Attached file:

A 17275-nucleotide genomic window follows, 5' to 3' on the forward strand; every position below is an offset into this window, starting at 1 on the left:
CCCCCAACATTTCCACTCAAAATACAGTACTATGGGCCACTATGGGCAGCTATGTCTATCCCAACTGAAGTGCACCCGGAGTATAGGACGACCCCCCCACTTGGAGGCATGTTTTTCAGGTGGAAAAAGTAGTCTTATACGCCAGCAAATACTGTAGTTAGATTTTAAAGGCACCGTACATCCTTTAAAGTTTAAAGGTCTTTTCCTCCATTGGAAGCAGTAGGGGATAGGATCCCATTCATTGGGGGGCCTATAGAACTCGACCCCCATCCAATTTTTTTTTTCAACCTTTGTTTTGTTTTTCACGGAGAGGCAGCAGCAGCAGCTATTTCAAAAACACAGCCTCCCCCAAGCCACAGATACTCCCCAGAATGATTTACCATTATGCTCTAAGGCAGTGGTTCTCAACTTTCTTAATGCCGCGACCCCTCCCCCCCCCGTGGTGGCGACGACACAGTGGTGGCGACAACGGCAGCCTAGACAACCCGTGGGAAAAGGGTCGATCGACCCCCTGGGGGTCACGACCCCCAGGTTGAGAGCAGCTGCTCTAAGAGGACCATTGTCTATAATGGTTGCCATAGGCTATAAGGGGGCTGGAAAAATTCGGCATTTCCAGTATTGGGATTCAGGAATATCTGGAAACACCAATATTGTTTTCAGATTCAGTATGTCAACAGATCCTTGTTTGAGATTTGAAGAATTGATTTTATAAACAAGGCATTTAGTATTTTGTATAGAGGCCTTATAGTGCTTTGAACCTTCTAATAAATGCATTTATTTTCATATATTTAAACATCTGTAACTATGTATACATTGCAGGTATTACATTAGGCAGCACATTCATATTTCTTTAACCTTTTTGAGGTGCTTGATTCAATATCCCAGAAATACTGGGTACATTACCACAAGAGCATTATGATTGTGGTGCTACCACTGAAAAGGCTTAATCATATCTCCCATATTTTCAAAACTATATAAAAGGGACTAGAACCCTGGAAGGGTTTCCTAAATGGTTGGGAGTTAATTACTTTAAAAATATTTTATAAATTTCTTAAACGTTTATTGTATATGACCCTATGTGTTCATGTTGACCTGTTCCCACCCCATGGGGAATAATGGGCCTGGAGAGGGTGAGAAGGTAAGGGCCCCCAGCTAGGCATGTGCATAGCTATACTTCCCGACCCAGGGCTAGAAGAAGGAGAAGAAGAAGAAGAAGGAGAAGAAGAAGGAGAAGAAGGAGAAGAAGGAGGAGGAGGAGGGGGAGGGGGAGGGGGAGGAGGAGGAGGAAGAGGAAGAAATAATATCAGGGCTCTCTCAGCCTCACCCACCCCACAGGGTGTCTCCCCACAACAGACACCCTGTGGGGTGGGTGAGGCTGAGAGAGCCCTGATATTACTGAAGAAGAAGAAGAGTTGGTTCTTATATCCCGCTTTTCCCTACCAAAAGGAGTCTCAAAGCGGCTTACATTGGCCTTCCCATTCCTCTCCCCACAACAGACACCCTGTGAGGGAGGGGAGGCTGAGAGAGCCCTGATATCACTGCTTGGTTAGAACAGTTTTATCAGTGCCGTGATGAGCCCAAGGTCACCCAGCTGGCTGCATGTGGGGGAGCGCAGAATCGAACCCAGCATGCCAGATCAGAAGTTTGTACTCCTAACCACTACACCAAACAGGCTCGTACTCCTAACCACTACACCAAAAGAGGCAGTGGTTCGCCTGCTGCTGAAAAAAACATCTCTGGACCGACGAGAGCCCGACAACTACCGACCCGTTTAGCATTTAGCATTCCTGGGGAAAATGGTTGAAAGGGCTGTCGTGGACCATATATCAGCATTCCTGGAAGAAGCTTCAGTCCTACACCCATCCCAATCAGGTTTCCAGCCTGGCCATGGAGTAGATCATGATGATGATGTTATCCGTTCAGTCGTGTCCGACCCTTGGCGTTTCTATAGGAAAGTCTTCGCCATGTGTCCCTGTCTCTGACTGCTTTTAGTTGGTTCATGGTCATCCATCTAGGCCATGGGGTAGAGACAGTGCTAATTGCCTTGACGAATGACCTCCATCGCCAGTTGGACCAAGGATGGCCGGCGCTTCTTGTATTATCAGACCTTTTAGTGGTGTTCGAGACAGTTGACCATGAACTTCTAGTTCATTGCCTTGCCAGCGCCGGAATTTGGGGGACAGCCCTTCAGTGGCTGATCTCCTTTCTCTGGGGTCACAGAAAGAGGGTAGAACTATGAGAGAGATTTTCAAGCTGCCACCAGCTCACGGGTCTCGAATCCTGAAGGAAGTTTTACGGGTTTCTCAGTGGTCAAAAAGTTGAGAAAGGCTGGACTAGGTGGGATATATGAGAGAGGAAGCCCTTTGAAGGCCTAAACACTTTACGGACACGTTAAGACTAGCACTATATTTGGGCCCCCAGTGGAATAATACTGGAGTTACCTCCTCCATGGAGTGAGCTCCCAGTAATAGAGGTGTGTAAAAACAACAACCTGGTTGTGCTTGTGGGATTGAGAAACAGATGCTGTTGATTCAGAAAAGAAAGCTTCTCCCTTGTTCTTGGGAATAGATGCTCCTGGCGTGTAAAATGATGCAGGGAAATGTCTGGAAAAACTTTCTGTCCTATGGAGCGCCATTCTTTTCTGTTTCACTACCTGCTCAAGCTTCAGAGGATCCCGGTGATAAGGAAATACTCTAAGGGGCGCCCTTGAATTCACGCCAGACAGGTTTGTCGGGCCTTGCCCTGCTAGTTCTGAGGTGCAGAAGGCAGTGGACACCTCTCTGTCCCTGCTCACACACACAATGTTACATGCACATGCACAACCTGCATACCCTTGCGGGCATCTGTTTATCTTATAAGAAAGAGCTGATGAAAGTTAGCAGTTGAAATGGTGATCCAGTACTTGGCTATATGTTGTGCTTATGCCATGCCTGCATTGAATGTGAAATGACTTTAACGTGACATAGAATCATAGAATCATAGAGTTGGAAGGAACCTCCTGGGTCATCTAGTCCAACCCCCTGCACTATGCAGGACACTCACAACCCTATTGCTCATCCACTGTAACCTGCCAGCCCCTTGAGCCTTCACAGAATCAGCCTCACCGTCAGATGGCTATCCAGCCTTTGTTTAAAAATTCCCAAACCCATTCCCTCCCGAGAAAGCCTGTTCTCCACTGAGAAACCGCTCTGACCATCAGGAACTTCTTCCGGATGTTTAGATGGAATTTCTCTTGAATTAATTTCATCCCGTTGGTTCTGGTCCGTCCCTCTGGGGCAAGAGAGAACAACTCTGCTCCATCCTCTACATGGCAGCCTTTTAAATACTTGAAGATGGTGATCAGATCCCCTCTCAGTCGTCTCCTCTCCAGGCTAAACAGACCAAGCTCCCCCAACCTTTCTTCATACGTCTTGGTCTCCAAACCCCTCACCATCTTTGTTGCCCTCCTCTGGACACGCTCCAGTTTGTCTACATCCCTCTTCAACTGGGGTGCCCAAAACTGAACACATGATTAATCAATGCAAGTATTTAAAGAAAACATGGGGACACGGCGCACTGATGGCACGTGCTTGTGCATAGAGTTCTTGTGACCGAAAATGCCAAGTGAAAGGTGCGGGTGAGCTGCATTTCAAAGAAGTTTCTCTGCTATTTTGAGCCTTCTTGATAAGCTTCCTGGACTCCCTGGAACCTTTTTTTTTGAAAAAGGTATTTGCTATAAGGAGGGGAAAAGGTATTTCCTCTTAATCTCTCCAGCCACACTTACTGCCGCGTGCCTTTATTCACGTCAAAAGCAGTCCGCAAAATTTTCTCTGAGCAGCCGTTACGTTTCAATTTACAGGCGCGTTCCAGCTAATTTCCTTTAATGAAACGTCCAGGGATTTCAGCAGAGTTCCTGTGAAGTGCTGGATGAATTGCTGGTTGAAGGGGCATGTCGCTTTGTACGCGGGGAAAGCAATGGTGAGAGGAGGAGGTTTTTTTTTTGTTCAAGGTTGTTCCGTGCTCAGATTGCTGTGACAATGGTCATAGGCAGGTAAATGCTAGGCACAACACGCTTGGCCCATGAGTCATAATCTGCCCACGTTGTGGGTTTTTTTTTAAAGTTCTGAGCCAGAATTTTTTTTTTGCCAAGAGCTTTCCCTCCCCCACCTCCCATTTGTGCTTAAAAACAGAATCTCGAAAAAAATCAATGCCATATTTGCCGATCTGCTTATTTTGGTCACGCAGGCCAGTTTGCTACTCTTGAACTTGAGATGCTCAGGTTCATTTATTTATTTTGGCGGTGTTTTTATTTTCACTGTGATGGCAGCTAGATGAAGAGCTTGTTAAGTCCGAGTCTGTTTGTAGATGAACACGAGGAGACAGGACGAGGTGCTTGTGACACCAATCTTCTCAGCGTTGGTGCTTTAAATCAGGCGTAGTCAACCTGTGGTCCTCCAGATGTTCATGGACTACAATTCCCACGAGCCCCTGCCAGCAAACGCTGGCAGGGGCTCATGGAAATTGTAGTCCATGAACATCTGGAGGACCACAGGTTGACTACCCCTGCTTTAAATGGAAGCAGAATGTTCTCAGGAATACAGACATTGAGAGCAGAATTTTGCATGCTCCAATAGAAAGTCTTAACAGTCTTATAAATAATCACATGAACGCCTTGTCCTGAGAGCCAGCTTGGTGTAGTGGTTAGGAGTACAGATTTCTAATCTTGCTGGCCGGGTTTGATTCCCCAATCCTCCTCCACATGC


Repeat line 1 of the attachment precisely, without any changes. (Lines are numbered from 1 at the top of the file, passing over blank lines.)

A 17275-nucleotide genomic window follows, 5' to 3' on the forward strand; every position below is an offset into this window, starting at 1 on the left: